In the halls of Congress and the Pentagon, it's business as usual, if your definition of "business" is the power and profits you get from constantly preparing for and prosecuting wars around the world. "War is a racket," General Smedley Butler famously declared in 1935, and even now it's hard to disagree with a man who had two Congressional Medals of Honor to his credit and was intimately familiar with American imperialism.- Advertisement -
War Is Politics, Right?
Once upon a time, as a serving officer in the U.S. Air Force, I was taught that Carl von Clausewitz had defined war as a continuation of politics by other means. This definition is, in fact, a simplification of his classic and complex book, On War, written after his experiences fighting Napoleon in the early nineteenth century.
The idea of war as a continuation of politics is both moderately interesting and dangerously misleading: interesting because it connects war to political processes and suggests that they should be fought for political goals; misleading because it suggests that war is essentially rational and so controllable. The fault here is not Clausewitz's, but the American military's for misreading and oversimplifying him.
Perhaps another "Carl" might lend a hand when it comes to helping Americans understand what war is really all about. I'm referring to Karl Marx, who admired Clausewitz, notably for his idea that combat is to war what a cash payment is to commerce. However seldom combat (or such payments) may happen, they are the culmination and so the ultimate arbiters of the process.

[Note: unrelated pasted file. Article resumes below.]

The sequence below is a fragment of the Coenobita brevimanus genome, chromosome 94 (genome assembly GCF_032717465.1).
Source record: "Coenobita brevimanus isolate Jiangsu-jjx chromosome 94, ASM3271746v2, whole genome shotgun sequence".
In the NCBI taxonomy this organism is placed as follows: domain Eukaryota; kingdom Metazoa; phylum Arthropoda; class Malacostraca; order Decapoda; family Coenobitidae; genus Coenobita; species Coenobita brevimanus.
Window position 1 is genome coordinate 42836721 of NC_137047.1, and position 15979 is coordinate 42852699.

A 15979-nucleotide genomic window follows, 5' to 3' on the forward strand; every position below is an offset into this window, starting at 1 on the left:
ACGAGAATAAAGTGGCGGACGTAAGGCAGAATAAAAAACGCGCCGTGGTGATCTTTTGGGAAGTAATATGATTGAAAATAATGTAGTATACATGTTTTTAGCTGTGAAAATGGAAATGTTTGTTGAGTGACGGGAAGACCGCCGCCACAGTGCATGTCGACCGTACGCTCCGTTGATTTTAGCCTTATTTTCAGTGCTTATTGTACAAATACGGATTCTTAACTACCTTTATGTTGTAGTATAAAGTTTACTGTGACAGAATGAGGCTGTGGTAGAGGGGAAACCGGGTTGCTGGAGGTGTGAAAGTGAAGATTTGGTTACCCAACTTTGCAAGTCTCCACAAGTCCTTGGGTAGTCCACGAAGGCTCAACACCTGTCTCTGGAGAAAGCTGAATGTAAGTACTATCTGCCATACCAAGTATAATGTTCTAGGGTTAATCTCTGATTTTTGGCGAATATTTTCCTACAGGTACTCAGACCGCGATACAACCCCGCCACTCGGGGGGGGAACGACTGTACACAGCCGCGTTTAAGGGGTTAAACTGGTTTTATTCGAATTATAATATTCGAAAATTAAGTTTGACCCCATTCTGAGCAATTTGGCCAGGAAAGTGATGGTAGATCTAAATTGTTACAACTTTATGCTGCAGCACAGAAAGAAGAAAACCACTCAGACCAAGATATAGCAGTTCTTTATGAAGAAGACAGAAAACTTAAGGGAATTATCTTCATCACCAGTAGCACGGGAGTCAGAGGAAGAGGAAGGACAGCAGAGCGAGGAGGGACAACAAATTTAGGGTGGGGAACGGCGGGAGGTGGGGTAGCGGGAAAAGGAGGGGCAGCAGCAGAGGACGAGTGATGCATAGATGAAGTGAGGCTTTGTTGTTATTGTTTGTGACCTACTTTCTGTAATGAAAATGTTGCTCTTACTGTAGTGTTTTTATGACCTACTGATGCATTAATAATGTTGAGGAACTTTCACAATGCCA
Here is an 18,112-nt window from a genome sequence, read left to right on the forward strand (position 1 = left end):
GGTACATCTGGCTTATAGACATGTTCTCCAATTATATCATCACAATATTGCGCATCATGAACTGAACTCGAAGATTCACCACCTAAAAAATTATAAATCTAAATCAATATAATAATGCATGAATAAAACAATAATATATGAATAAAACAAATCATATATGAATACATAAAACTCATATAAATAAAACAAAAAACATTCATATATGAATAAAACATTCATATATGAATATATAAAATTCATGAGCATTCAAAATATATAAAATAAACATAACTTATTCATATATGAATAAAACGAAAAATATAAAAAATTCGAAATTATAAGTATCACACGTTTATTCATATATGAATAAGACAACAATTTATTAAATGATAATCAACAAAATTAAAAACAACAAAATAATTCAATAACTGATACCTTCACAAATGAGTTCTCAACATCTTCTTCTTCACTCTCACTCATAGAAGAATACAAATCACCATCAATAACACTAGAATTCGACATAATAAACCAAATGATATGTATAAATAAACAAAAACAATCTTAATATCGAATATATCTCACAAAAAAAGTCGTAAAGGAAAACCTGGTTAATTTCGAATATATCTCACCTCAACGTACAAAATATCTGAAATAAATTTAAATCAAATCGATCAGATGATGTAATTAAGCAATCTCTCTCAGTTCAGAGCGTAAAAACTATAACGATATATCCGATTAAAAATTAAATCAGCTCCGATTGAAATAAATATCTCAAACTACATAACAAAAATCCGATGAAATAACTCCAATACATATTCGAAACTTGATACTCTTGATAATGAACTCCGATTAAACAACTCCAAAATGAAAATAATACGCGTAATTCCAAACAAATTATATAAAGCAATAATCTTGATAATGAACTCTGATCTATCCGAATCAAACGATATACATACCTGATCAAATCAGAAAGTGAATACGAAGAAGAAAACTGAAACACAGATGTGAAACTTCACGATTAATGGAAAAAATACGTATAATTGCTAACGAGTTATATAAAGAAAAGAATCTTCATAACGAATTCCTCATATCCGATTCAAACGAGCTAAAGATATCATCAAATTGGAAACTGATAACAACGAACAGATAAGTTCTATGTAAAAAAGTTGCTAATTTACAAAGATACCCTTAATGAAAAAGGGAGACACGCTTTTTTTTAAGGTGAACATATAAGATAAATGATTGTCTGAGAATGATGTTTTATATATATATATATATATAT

War, in other words, is settled by killing, a bloody transaction that echoes the exploitative exchanges of capitalism. Marx found this idea to be both suggestive and pregnant with meaning. So should we all.
Following Marx, Americans ought to think about war not just as an extreme exercise of politics, but also as a continuation of exploitative commerce by other means. Combat as commerce: there's more in that than simple alliteration.- Advertisement -
In the history of war, such commercial transactions took many forms, whether as territory conquered, spoils carted away, raw materials appropriated, or market share gained. Consider American wars. The War of 1812 is sometimes portrayed as a minor dust-up with Britain, involving the temporary occupation and burning of our capital, but it really was about crushing Indians on the frontier and grabbing their land. The Mexican-American War was another land grab, this time for the benefit of slaveholders. The Spanish-American War was a land grab for those seeking an American empire overseas, while World War I was for making the world "safe for democracy" -- and for American business interests globally.
Even World War II, a war necessary to stop Hitler and Imperial Japan, witnessed the emergence of the U.S. as the arsenal of democracy, the world's dominant power, and the new imperial stand-in for a bankrupt British Empire.
Korea? Vietnam? Lots of profit for the military-industrial complex and plenty of power for the Pentagon establishment. Iraq, the Middle East, current adventures in Africa? Oil, markets, natural resources, global dominance.